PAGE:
But hey at least there are names on the men's side. Who does the US look to as far as women players are concerned? Melanie Oudin imploded due to the pressure put on her. Irina Falconi had a good run at the end of the year but I haven't heard from her since. Lauren Davis? Tiny. On a good day the big babes - Kvitova, Azarenka, Vera Zvonareva, even Wozniacki, will eat our current crop of young women alive.

Again being clear Venus is a big maybe. It's clear what she wants to do but she needs her body to go along with the program. Serena is fit but will she be crucified for putting what is best for her career and longevity ahead of what the so called tennis media feels is her duty to her tennis association? After them there is no one folks. No one.

I've gone on long enough so I'll end with Sam Querrey's comment to the effect that it's possible for six or seven American men to be in the top twenty by the end of 2012. I guess he's looking at the possibility of some really flukey results on the tour. But like I said at least I can name some American men who are legitimately part of the conversation even if they are asides at this point.

2012 looks to be a year that will bring achievement and change. I can't wait.

Tuesday, December 6, 2011

Is It 2012 Yet?

by Savannah


In the wake of Spain's Davis Cup team's crushing defeat of Argentina followed by statements from Feliciano Lopez, Rafael Nadal and David Ferrer that they will not play DC in 2012 and rumors that Albert Costa will not be DC Captain there was a lot of speculation about the role that Nicolas Almagro will play in 2012. Almagro, aware of the speculation, answered in a series of Tweets and a long blog post.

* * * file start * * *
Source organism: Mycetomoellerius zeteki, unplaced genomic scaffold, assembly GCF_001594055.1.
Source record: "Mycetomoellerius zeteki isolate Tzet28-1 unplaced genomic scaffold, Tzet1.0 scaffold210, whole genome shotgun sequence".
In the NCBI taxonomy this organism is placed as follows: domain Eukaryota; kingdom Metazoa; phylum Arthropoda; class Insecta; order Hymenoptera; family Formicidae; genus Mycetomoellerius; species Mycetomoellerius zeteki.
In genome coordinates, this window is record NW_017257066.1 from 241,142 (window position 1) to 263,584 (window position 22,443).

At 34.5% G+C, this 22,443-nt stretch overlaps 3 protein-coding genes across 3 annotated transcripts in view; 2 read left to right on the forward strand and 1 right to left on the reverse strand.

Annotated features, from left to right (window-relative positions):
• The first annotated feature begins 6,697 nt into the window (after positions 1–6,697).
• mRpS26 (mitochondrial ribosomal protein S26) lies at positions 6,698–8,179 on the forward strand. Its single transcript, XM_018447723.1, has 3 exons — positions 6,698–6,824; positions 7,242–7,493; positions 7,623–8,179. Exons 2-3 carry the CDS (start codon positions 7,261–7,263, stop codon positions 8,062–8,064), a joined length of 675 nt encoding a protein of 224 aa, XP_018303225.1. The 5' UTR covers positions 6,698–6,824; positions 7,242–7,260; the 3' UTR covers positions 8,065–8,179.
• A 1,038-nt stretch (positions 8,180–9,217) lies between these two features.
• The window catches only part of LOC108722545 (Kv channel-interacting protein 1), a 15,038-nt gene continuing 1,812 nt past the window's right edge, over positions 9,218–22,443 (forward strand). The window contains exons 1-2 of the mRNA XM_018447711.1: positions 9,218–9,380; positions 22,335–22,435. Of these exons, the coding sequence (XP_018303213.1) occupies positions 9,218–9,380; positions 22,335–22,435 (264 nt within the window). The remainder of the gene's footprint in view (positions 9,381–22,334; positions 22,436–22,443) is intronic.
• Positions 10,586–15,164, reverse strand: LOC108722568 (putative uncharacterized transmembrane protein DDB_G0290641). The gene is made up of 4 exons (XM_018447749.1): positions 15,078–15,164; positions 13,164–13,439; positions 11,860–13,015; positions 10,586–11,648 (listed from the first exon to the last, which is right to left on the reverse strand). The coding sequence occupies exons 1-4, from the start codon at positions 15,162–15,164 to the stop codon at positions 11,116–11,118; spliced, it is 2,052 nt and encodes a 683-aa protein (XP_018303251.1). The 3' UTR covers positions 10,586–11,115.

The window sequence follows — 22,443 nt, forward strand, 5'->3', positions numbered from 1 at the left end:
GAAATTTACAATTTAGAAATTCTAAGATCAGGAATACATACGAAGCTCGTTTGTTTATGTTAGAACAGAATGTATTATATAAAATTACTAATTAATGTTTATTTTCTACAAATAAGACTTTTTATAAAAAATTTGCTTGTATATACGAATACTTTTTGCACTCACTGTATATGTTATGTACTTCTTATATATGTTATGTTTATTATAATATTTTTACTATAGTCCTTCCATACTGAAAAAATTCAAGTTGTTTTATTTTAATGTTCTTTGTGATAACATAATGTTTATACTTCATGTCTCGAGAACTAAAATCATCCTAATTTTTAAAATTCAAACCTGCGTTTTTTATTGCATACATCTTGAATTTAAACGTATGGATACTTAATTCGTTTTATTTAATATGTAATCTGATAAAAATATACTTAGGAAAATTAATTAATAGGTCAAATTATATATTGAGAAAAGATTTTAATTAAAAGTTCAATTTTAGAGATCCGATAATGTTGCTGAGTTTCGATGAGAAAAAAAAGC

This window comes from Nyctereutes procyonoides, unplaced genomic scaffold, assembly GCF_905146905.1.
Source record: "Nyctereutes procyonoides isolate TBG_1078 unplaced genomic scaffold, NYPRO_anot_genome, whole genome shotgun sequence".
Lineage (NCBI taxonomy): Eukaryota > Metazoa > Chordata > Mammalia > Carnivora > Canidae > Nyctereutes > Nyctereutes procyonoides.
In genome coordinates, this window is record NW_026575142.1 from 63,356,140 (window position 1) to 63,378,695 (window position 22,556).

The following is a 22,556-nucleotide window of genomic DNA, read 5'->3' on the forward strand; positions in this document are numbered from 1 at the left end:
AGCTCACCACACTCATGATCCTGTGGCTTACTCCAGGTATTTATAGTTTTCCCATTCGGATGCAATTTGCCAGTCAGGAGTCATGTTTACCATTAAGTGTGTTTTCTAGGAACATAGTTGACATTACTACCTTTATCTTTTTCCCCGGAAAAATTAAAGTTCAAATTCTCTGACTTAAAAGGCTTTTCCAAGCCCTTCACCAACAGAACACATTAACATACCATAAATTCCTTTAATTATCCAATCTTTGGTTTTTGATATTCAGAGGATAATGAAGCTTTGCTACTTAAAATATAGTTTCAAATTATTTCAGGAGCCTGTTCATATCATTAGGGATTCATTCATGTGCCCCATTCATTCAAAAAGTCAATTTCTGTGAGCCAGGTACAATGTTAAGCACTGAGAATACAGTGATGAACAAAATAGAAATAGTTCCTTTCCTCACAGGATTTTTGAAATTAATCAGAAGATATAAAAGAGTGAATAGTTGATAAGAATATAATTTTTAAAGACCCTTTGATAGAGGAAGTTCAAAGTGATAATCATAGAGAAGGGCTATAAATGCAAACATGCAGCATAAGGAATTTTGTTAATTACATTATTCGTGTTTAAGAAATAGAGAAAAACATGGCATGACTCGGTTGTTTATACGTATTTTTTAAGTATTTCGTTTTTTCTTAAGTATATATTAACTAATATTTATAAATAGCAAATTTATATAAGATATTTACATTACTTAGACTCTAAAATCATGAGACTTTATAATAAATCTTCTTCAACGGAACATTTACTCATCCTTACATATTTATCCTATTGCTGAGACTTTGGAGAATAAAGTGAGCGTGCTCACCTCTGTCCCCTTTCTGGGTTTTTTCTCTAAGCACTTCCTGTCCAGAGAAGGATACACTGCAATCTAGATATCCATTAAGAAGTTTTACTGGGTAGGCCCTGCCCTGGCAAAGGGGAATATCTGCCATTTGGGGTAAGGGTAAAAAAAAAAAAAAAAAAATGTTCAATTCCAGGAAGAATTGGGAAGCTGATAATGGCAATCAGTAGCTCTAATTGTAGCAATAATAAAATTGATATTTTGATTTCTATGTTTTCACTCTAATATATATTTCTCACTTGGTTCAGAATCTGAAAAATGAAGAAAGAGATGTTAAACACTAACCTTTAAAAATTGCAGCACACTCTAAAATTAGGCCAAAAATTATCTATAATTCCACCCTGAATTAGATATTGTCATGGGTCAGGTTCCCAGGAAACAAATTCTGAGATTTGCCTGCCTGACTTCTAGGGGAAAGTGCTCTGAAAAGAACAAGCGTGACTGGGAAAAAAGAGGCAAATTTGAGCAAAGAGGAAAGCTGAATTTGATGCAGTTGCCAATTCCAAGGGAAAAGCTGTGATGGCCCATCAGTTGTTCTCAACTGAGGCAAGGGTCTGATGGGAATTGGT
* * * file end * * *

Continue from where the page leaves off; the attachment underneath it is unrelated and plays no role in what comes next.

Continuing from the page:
To summarize it seems he's saying that even if the top 400 Spanish players declined to play he doubts he'll be considered due to his total inability to play well on hard courts. The blog post is of course in Spanish and in the shit Google translation (no idioms) appears to be very introspective and philosophical.

With Spain seemingly out of the running for 2012 it's very possible one of the bridesmaids of the World Group will be singing and dancing at the end of next year. Who? I have no idea.

The 2012 World Group is as follows:


1. Spain
2. Argentina
3. Serbia
4. France
5. Czech Republic
6. United States
7. Croatia
8. Russia

The seeded nations will play against the following countries:


While typing this I wondered if Russia is cheating by having two teams but I digress...

What I am happy about is that the spectacle in Seville has probably shut down the bitching of the "lets change Davis Cup" crowd for now. I'm sure there'll be sniping from the sidelines about eliminating the choice of surface option among other things once play gets underway but that's another column for another year.

While the drama about who will carry on the winning tradition in Spain goes on the drama in the United States is about who will reestablish the tradition in the axis countries. I've been ranting about the feeling of entitlement among the axis countries when it comes to Davis Cup play but I recently read some statistics, maybe I should say misuse of statistics, that go a long way in justifying their feelings.

Consider the following:

No nation other than the USA, Great Britain, France or Australia won the Davis Cup between 1900 and 1974. That's three-quarters of a century. And the next nation to break through was still strongly Anglo-European South Africa (although they won by walkover, when India refused to play because of South Africa's official embrace of apartheid).